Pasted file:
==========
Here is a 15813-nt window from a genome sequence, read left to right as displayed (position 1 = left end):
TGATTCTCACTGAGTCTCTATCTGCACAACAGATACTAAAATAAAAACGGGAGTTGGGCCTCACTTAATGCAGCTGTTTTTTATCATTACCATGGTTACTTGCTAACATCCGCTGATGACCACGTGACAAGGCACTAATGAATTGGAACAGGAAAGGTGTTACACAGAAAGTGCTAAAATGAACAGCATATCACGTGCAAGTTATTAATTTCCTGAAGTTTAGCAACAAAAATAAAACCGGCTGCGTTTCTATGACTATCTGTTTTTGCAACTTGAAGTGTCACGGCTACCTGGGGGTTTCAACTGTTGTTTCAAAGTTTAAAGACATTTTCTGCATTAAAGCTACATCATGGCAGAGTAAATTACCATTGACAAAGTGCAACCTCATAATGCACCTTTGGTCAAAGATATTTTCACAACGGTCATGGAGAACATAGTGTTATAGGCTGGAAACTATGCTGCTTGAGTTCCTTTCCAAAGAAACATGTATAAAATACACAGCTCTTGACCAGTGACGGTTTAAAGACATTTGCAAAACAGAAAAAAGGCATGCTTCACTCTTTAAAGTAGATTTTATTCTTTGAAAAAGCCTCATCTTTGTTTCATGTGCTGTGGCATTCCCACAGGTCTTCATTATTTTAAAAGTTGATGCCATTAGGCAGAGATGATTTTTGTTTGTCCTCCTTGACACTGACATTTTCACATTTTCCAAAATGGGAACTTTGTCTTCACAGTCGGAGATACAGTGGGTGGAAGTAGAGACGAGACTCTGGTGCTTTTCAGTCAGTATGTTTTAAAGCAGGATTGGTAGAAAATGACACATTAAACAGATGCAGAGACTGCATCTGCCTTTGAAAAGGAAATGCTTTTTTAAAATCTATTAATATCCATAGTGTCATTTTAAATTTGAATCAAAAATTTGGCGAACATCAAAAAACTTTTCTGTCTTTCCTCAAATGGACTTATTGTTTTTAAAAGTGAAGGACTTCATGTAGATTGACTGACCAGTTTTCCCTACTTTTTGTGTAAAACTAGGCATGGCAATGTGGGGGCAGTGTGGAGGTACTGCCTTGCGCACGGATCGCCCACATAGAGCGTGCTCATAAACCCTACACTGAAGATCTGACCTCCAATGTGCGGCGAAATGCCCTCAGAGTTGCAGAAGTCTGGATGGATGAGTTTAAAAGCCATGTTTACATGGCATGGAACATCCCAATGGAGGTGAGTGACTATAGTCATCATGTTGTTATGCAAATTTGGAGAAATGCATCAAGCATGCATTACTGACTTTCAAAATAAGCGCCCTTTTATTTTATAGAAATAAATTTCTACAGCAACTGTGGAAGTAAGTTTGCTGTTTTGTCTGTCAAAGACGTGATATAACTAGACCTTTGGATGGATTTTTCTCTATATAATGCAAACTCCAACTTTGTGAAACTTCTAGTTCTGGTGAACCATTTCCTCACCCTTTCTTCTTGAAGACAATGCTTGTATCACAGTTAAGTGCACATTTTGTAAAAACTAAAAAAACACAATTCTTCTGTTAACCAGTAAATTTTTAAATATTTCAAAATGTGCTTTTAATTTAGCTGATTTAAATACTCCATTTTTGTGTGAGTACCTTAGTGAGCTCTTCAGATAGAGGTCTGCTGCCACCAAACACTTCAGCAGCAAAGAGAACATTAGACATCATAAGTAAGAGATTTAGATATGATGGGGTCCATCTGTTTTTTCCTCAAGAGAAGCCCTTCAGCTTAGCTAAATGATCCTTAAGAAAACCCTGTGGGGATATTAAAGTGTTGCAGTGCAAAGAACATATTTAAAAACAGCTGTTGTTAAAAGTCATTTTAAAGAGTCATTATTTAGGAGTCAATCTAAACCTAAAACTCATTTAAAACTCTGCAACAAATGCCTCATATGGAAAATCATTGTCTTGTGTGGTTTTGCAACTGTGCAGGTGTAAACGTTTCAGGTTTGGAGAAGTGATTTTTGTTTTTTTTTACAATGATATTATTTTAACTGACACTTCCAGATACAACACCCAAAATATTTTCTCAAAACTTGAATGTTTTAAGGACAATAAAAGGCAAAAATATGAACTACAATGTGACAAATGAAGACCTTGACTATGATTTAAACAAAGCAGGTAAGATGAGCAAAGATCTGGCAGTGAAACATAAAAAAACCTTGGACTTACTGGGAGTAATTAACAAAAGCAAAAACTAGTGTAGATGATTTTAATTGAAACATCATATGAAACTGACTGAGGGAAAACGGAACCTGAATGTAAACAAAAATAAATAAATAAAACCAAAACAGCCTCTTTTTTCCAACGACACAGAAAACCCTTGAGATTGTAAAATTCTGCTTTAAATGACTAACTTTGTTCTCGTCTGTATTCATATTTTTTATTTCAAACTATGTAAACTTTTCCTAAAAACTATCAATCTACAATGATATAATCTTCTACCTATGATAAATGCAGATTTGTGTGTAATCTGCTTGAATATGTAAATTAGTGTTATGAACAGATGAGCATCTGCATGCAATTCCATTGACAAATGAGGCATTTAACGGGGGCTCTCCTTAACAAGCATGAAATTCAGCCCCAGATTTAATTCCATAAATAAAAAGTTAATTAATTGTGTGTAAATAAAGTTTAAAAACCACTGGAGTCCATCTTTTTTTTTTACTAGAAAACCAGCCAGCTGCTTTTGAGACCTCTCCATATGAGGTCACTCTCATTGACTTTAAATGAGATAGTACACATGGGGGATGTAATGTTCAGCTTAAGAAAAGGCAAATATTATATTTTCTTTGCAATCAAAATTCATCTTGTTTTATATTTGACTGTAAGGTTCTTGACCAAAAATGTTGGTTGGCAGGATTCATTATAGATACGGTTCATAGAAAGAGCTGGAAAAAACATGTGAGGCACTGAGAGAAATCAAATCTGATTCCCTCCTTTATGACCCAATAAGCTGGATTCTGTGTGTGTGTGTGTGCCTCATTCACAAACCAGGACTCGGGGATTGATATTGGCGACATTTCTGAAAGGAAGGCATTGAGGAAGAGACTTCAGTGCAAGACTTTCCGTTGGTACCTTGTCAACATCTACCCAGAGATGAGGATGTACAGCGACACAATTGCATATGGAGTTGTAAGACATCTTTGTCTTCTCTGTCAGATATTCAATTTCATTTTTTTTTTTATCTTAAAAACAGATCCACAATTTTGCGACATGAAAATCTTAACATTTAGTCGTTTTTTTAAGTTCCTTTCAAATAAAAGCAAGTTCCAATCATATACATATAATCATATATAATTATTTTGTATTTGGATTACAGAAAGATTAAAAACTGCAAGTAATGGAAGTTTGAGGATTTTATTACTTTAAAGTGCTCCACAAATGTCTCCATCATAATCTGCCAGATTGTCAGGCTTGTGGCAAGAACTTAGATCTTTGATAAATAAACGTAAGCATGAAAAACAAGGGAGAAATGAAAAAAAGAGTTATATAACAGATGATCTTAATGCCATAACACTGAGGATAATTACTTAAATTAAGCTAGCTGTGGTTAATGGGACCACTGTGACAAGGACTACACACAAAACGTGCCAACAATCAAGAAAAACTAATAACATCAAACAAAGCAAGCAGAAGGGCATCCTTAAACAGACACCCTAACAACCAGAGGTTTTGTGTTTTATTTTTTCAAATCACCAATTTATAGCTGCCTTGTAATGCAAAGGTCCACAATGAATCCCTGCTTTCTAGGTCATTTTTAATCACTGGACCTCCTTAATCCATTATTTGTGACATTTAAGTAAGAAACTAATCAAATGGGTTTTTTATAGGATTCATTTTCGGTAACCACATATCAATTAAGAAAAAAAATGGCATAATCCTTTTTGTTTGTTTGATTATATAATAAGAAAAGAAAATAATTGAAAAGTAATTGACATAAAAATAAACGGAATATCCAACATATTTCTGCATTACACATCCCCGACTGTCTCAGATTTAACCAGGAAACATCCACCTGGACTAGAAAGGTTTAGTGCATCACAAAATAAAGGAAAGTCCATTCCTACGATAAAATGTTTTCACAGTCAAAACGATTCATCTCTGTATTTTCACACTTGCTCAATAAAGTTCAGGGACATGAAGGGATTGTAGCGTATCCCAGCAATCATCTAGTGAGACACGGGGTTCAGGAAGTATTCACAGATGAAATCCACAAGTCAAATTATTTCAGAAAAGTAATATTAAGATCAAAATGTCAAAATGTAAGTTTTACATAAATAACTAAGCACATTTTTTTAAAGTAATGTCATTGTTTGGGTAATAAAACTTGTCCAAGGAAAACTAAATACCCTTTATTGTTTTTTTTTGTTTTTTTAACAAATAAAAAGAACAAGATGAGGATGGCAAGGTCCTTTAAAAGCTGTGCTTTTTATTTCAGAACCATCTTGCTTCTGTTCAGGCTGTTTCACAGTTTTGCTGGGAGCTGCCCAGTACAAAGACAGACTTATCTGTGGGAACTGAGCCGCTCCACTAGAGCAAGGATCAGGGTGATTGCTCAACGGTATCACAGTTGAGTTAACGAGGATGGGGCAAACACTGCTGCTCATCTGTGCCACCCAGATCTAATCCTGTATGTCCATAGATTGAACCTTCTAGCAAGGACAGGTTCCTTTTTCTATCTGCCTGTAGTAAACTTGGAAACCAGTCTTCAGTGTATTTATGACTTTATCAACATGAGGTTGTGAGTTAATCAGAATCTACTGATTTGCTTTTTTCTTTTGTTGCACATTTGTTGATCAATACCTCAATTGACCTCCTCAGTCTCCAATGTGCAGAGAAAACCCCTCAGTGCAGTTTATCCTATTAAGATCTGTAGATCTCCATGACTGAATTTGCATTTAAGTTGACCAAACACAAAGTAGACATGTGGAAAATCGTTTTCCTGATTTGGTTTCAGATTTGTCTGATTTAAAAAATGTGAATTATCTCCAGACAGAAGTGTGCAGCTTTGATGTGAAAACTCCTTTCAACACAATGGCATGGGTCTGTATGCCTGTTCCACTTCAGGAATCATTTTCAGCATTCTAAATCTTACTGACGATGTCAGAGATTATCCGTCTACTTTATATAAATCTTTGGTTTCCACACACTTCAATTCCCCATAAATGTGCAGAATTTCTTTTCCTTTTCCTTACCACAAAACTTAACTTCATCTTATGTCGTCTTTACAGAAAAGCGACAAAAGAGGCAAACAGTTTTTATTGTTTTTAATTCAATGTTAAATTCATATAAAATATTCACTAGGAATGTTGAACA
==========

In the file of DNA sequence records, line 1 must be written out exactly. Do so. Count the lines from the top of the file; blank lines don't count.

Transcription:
Here is a 15813-nt window from a genome sequence, read left to right as displayed (position 1 = left end):